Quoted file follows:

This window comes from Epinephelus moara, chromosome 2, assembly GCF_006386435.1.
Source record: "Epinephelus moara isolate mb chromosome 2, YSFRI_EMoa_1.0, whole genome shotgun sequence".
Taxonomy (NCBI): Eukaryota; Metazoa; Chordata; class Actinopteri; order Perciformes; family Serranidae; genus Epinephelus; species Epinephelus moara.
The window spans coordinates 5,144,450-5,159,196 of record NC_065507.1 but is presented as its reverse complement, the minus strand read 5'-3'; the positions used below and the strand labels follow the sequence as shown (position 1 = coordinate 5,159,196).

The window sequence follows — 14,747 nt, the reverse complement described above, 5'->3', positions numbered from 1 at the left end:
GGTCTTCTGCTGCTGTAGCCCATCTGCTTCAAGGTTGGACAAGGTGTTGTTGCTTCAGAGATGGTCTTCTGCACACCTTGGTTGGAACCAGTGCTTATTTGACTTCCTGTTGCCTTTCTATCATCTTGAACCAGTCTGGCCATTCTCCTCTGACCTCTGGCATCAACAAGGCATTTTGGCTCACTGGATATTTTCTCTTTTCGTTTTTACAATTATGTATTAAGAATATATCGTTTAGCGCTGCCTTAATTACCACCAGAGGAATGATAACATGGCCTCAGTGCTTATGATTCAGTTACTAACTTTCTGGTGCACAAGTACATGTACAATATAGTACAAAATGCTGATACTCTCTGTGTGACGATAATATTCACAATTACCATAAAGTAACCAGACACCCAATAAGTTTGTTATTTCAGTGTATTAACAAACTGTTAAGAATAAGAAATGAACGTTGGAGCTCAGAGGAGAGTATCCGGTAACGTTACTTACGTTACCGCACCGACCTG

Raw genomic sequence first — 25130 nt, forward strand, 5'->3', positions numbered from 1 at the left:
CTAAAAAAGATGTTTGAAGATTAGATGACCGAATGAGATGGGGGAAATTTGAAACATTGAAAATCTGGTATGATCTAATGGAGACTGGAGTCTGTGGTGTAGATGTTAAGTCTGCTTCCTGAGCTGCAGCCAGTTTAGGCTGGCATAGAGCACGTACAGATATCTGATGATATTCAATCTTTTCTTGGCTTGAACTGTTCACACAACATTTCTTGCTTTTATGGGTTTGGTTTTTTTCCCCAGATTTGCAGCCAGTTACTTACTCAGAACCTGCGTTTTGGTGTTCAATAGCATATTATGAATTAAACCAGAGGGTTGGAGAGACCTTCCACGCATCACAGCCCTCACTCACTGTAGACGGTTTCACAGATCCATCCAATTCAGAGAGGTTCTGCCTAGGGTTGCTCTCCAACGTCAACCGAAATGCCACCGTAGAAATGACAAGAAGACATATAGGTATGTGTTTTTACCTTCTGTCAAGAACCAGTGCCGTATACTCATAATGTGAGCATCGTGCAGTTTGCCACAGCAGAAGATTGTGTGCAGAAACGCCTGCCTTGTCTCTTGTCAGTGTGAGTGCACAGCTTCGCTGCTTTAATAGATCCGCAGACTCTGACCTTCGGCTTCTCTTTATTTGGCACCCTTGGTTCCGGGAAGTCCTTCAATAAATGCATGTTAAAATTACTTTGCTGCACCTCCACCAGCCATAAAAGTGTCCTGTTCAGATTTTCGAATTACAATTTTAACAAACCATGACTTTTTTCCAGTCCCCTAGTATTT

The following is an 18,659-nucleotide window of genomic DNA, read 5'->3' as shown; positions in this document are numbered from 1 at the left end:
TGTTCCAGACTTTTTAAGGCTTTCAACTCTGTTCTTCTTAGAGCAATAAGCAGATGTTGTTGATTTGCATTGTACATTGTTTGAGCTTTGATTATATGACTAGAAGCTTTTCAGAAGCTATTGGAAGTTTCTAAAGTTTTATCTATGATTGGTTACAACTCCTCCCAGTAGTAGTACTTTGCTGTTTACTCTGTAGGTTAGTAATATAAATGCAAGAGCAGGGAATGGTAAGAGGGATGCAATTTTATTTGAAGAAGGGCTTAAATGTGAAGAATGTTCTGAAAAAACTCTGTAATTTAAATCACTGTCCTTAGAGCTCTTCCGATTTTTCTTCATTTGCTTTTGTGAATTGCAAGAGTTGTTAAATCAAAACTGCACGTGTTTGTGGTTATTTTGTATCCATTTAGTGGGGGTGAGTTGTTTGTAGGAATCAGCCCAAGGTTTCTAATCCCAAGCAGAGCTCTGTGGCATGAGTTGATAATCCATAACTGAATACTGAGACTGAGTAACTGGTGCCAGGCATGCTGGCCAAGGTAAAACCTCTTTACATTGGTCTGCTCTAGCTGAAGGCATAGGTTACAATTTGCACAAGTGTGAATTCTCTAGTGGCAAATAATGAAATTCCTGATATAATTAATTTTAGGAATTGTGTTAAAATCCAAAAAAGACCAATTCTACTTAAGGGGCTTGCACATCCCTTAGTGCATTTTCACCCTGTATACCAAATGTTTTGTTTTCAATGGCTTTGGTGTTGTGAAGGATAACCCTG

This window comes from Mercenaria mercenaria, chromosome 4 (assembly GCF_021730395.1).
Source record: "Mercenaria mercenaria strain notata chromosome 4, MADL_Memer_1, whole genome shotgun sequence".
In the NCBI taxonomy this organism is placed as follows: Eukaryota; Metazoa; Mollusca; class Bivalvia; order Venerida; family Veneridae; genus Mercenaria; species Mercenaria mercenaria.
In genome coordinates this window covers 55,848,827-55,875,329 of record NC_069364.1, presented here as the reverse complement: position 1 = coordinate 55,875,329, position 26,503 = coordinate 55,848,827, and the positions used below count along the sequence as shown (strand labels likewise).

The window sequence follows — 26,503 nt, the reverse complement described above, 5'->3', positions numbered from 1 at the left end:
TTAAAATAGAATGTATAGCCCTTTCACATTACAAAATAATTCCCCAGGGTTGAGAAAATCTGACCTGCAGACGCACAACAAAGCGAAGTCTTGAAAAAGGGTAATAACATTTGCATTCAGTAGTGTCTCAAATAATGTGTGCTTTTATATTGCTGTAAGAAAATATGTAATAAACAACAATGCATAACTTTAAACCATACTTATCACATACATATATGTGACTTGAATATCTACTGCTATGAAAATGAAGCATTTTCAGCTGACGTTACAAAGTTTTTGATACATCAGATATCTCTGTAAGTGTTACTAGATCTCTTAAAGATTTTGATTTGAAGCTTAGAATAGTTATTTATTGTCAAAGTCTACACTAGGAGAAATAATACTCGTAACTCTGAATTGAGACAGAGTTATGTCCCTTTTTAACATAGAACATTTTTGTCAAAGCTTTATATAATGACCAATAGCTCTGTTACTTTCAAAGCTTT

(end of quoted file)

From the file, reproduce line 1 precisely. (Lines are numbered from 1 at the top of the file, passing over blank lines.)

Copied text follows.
This window comes from Epinephelus moara, chromosome 2, assembly GCF_006386435.1.